Dr. Andrew Spencer on the myeloma LEOPARD Study: Maintenance Lenalidomide, Prednisolone (ASH 2014)
Dr. Andrew Spencer (Alfred Hospital-Monash University, Melbourne, Australia) discusses the LEOPARD study, a phase II clinical trial of maintenance lenalidomide (Revlimid) and prednisolone post autologous stem cell transplantation (ASCT) for myeloma, incorporating minimal residual disease (MRD) assessments. These phase II study results were presented at the 56th American Society of Hematology (ASH) Annual Meeting. ASH 2014 abstract 2103.
Program: Oral and Poster Abstracts
Session: 653. Myeloma: Therapy, excluding Transplantation: Poster I
Anna Kalff, MBBS, FRACP, FRCPA1, Nola Kennedy1*, Patricia A. Walker, MBBS, FRACP, FRCPA1, Tiffany T. Khong, BSc, PhD1, Anthony Schwarer, MD2*, Andrew W. Roberts, MBBS, PhD3, Philip Campbell, MBBS, FRACP, FRCPA4, Robin Filshie, PhD, FRACP5, Angela Smiley1*, Malgorzata Gorniak6*, Marion Black6*, Nicole Jenkins6*, Geoffrey Raines6* and Andrew Spencer, MBBS FRACP FRCPA MD1*
1Department of Clinical Haematology, Alfred Hospital-Monash University, Melbourne, Australia
2Haematology Department, Box Hill Hospital, Box Hill, Australia
3Clinical Hematology & BMT, Royal Melbourne Hospital, Parkville, Australia
4Clinical Hem. & Medical Onc., Andrew Love Cancer Centre, Geelong Hosp., Geelong, Australia
5Dept. of Hematology, St. Vincent's Hospital Melbourne, Fitzroy, Australia
6Pathology, Alfred Hospital, Melbourne, Australia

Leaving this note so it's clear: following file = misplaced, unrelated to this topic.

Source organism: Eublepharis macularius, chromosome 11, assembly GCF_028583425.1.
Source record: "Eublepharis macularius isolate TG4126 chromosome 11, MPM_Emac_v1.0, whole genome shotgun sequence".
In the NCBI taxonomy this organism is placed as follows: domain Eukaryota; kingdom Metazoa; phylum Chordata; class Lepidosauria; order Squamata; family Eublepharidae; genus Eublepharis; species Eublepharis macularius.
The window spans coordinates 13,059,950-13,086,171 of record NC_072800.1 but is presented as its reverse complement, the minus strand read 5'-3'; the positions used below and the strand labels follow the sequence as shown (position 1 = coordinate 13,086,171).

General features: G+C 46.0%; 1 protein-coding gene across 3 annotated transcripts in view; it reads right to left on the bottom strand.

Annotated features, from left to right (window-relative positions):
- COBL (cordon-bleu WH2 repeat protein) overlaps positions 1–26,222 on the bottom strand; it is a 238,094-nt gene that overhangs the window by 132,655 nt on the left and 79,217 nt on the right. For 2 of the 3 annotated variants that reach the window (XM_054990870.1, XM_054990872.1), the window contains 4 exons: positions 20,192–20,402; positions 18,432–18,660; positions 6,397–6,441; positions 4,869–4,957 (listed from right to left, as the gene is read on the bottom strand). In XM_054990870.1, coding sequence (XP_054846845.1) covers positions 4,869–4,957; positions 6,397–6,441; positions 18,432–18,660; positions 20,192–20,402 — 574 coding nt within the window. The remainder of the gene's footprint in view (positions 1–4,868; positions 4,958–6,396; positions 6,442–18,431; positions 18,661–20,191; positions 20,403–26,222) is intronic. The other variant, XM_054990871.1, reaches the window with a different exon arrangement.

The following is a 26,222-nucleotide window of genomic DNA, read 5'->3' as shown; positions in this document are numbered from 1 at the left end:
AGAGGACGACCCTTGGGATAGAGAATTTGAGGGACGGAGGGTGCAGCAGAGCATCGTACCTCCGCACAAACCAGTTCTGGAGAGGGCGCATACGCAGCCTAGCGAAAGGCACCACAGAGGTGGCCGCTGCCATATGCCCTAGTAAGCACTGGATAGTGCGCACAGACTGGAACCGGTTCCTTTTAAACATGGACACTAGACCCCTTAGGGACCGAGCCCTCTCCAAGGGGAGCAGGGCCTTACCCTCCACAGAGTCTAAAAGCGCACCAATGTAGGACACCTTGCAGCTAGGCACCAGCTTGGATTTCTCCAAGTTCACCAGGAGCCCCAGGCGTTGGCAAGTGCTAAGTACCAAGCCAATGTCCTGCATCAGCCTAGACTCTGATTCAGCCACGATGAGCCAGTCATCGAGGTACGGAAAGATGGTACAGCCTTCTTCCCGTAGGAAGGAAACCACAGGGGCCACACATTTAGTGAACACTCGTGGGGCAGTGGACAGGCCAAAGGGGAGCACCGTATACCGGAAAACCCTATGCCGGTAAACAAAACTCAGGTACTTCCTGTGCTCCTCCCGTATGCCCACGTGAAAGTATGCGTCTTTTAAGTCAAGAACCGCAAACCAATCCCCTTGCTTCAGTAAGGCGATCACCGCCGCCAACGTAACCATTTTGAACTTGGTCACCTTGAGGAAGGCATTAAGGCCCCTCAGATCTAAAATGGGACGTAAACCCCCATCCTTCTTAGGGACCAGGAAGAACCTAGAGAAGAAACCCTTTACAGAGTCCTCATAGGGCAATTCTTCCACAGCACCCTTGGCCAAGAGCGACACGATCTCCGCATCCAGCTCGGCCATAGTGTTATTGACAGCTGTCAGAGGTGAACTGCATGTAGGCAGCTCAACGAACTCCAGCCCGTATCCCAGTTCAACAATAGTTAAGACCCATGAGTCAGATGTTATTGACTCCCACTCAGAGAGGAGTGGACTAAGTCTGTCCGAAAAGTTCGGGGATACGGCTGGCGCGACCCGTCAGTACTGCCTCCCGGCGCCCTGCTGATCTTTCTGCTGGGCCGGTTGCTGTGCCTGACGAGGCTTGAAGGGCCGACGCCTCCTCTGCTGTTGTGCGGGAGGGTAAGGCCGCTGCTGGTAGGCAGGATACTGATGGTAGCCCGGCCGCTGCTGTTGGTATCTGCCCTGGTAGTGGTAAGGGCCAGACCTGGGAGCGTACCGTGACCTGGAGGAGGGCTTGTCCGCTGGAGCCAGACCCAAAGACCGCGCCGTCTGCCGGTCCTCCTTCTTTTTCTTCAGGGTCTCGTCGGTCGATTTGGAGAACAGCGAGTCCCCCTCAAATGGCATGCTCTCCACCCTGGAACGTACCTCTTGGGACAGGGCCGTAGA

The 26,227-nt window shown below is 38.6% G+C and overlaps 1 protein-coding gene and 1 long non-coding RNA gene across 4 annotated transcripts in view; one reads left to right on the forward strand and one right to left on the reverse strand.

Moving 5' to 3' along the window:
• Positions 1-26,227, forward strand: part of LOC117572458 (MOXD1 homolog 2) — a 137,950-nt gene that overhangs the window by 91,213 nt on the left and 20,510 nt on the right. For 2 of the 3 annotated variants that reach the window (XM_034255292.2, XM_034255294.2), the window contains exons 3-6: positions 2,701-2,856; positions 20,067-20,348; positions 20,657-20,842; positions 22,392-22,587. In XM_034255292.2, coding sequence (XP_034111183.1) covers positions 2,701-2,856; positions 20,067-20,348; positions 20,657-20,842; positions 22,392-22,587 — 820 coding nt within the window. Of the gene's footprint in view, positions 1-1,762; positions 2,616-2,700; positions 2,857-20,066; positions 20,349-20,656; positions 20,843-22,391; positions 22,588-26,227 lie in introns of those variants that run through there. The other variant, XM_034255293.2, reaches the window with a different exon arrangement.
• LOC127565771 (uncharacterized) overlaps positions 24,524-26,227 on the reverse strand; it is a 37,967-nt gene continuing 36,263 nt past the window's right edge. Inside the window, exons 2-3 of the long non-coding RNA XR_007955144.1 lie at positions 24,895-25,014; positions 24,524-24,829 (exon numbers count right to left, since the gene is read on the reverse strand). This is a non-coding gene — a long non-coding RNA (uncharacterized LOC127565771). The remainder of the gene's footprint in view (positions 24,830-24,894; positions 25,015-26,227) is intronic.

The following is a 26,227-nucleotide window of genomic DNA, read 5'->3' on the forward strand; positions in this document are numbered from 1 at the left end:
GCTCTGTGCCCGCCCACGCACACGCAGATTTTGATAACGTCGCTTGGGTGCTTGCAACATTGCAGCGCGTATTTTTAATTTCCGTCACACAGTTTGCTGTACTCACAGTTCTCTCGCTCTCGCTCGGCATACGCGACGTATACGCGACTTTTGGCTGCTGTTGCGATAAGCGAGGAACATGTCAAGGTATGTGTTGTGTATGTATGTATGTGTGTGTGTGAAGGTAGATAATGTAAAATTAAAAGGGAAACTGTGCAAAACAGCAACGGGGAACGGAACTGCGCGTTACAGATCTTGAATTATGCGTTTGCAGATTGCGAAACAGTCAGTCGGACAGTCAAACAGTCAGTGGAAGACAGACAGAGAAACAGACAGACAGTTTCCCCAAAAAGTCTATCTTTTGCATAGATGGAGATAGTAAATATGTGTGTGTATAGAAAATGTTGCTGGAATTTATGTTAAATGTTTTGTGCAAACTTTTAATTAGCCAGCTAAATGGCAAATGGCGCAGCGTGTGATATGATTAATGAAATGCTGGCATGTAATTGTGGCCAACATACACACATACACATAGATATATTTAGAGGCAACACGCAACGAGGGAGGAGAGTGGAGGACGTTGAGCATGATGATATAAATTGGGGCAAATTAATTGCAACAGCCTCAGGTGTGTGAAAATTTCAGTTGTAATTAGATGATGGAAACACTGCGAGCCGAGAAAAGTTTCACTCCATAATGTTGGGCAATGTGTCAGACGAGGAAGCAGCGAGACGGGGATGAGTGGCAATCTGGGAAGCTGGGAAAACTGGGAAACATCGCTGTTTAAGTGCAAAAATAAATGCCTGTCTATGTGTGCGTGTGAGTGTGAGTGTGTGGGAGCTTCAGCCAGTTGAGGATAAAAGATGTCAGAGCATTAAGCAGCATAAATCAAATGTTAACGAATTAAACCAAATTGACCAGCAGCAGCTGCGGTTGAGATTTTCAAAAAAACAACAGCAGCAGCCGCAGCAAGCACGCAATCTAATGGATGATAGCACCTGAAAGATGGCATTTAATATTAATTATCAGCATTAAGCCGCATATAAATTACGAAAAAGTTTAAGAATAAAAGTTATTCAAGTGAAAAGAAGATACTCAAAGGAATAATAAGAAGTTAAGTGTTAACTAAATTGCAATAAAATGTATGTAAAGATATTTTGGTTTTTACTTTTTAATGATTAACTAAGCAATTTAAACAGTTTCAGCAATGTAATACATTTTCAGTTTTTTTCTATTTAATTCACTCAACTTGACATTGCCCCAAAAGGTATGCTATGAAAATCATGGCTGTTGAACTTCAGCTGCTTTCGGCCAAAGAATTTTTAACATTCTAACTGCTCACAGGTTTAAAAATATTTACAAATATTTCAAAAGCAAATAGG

Despite improved outcomes achieved with high dose melphalan conditioned ASCT for Myeloma (MM) patients, relapse is inevitable. Maintenance therapy following ASCT improves the depth of response achieved by induction therapy and prolongs both progression free (PFS) and overall survival (OS). Achievement of stringent (s) complete response (CR) is predictive of improved outcome, as is minimal residual disease (MRD) negativity (-neg) assessed by sensitive techniques such as multiparameter flow cytometry (MFC) of bone marrow (BM).
To document disease response changes, PFS/OS in MM patients receiving maintenance lenalidomide and alternate-day prednisolone (RAP) after ASCT. To sequentially quantify MRD in patients achieving a complete response (CR) utilising freeLite chain (FLC) and MFC. To assess safety and tolerability.
Phase II, open label, single arm, multi-centre study. Newly diagnosed patients with MM commenced RAP maintenance (lenalidomide 10mg/continuous daily increasing to 15mg after 8/52 and alternate day prednisolone 50mg) 6-8 weeks after a single MEL200 ASCT as part of first-line therapy. RAP continued until toxicity or relapse/progression. Serum for FLC was collected every 2/12, patients achieving CR had serial BM MFC. Statistical analysis: Prism v5.0a.
60 patients (M=37, F=23), with a median age of 61 years (range 41-71) commenced RAP maintenance. ISS stage at diagnosis: I: 20, II/III: 37 (3 unknown). 51/60 patients had diagnostic cytogenetics ± FISH performed – 15 had poor risk features (t(4;14), t(14;16), del17p, del13, +1q21), 11/15 had +1q21.
After a median 23 months (range 12-36) following initiation of RAP, 33 patients remain on therapy. One patient has been lost to follow-up. Discontinuation was due to relapse/progressive disease (10), AEs (13), physician choice (2), poor compliance (1) and death (1). 15 patients have relapsed/progressed, 11 patients have died; 7 due to MM, 2 due to therapy related AML (tAML) and 2 other.